We are never too old to accept the Trinity and what it offers. The Holy Spirit gives us a spiritual awakening. In John 3:1-17, Nicodemus thought that because he spent many years climbing to the top of the Jewish faith he could not change, but the encounter with Jesus changed him. How do we know this? It is because Nicodemus helped Joseph of Arimathea prepare Jesus’ body for burial after his crucifixion.

None of us can enter God’s Kingdom on our own, because we cannot measure up to God’s spiritual standards by ourselves. Why it that? It is because God’s spiritual standard is perfection. We need the help of all three members of the Trinity. We are and always will be sinners, but with the Trinity we become sinners saved by grace. Even though the Holy Spirit restores our relationship with God, and even though our sinful nature has been removed, we still have to accept the consequences of our past sins. God can’t overlook sin. Sin demands punishment. God took our punishment on himself as our substitute when he as Jesus died on the cross. When we accept him as our substitute, the Holy Spirit lives within us and reestablishes our relationship with God.

When we look upon the crucified Christ, like the Israelites who were bitten by serpents in Numbers 21 looked at the bronze serpent on the pole and lived, we are given a new life. In other words, we are born again. When we are born again, we receive the Holy Spirit. It encourages us to meet our needs in a way that honours God. It leads us to salvation, regenerates us, convicts us of our sinfulness, teaches us to live for Christ, and seals us for redemption. It also leads us in truth. The Spirit will guide us to remember the truth, reproduce the truth, receive the truth, act upon it and speak it.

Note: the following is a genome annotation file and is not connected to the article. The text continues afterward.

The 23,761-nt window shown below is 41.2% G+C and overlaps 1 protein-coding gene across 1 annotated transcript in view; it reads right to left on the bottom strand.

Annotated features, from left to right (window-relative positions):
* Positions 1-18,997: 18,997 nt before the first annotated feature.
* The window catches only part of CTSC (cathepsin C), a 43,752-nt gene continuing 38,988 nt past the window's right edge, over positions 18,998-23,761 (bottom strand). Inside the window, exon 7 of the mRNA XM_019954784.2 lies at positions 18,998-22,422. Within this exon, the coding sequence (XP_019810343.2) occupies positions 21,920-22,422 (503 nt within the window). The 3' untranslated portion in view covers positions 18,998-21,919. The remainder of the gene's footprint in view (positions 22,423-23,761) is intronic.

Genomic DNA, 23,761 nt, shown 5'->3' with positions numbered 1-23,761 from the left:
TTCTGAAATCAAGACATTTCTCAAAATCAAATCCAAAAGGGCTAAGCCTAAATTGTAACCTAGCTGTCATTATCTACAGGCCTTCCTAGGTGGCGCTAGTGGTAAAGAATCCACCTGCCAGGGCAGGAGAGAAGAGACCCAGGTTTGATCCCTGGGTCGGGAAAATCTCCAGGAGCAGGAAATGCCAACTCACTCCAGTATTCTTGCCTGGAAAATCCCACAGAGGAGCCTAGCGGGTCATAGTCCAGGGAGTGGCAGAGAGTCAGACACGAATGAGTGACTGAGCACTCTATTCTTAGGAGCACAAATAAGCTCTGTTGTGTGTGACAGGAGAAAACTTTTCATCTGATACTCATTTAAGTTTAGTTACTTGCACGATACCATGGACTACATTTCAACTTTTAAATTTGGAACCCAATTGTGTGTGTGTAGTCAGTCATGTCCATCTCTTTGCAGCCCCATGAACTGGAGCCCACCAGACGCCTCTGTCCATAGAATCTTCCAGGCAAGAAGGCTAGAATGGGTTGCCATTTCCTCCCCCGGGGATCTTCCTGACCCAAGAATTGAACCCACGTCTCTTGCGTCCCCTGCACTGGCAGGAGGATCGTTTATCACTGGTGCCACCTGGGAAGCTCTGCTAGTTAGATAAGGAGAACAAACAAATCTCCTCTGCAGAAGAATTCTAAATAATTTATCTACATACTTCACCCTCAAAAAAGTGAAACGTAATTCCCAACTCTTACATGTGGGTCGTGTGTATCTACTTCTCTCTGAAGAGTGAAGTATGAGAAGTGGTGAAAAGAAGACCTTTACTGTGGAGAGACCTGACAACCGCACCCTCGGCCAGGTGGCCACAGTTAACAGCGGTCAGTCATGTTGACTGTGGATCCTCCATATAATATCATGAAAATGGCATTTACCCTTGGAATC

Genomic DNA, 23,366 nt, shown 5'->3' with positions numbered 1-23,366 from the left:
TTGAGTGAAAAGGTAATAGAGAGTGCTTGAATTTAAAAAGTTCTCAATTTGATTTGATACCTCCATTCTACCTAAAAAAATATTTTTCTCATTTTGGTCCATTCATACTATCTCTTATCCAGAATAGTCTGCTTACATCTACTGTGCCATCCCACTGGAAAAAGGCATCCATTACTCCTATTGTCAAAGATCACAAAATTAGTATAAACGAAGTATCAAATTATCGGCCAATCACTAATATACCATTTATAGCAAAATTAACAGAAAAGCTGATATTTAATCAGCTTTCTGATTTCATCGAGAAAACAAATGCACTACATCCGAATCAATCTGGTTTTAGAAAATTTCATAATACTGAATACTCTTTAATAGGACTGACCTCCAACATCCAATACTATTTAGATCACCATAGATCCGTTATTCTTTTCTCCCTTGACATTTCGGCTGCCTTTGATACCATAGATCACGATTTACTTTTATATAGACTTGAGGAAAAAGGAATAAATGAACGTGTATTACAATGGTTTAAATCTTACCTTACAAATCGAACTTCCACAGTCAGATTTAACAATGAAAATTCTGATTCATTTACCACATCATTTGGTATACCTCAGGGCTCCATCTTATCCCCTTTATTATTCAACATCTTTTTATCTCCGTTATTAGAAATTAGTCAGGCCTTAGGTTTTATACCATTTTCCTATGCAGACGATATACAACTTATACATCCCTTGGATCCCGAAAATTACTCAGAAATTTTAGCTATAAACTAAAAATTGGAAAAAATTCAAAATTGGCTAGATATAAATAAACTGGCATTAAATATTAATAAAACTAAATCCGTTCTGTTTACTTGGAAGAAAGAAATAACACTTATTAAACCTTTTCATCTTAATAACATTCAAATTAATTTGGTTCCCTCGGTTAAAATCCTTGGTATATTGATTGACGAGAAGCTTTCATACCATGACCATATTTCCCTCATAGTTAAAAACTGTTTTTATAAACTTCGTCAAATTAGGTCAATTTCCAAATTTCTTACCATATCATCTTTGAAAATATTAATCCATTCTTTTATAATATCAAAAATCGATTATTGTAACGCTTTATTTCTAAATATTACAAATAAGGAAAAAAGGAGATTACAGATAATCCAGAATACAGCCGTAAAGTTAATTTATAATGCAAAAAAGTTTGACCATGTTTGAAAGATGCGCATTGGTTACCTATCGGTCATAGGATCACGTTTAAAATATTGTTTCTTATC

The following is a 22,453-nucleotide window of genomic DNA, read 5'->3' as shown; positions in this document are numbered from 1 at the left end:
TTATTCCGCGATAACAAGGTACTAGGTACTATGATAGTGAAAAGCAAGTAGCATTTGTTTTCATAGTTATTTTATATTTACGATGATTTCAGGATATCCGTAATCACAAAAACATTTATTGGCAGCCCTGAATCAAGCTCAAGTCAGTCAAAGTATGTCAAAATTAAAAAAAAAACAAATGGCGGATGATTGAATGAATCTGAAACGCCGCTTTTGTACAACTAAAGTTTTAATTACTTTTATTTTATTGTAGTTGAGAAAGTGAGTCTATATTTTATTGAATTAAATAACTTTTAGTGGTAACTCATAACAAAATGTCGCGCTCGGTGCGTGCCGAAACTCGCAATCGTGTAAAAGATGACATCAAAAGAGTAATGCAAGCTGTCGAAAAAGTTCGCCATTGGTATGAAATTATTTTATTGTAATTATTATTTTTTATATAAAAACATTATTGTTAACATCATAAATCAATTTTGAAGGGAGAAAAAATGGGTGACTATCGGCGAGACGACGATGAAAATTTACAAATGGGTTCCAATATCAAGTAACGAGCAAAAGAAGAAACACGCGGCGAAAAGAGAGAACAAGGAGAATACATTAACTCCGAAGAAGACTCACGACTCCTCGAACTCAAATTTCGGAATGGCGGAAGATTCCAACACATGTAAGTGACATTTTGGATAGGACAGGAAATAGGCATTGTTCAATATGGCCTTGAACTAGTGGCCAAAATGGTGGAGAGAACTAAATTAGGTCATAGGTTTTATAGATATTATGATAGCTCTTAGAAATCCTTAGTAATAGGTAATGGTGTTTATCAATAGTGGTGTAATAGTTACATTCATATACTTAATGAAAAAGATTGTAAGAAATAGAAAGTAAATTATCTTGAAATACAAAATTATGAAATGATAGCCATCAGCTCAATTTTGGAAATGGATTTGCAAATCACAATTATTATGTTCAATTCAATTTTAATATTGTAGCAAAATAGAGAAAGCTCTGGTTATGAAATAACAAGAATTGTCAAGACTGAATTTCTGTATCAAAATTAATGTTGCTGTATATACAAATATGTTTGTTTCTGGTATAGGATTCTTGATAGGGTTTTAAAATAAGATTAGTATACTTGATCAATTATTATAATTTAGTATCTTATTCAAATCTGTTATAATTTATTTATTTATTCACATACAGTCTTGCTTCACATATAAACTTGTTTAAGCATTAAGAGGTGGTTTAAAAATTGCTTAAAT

God works at the highest levels of power and the greatest distance from us. He enters history uniquely identified with Jesus, who was fully human and fully God. God also personally encounters us in our ongoing history.

The most difficult truth for us to understand is that our sinful nature has made us spiritually dead to God. That is why we need to be reborn spiritually. Baptism is the sign of a new life in Christ. Baptism allows the Holy Spirit to enter us. Once the Spirit turns on the light in our souls, we can understand spiritual things. Our soul comes into union with God and gives us eternal life. God adopts us, makes us his own and promises to be with us forever. This is the heart of being born again.

When we re-establish our relationship with God, he becomes our Father by rebirth and adoption. God loves us because of his nature and he won’t stop loving us. The Spirit gives us rebirth and new life, and God gives us the Spirit because he loves us. God’s work in Jesus through the Holy Spirit is to save ourselves from our own foolishness and our destructive nature. In return, God uses the Holy Spirit through us as a voice of humanity in an inhumane world. We gain the confidence to speak out because the Holy Spirit has touched us like the fiery coal touched the lips of the servant in Isaiah 6:1-8. Life in the Spirit does not have the problems or temptations that exist in life in the world.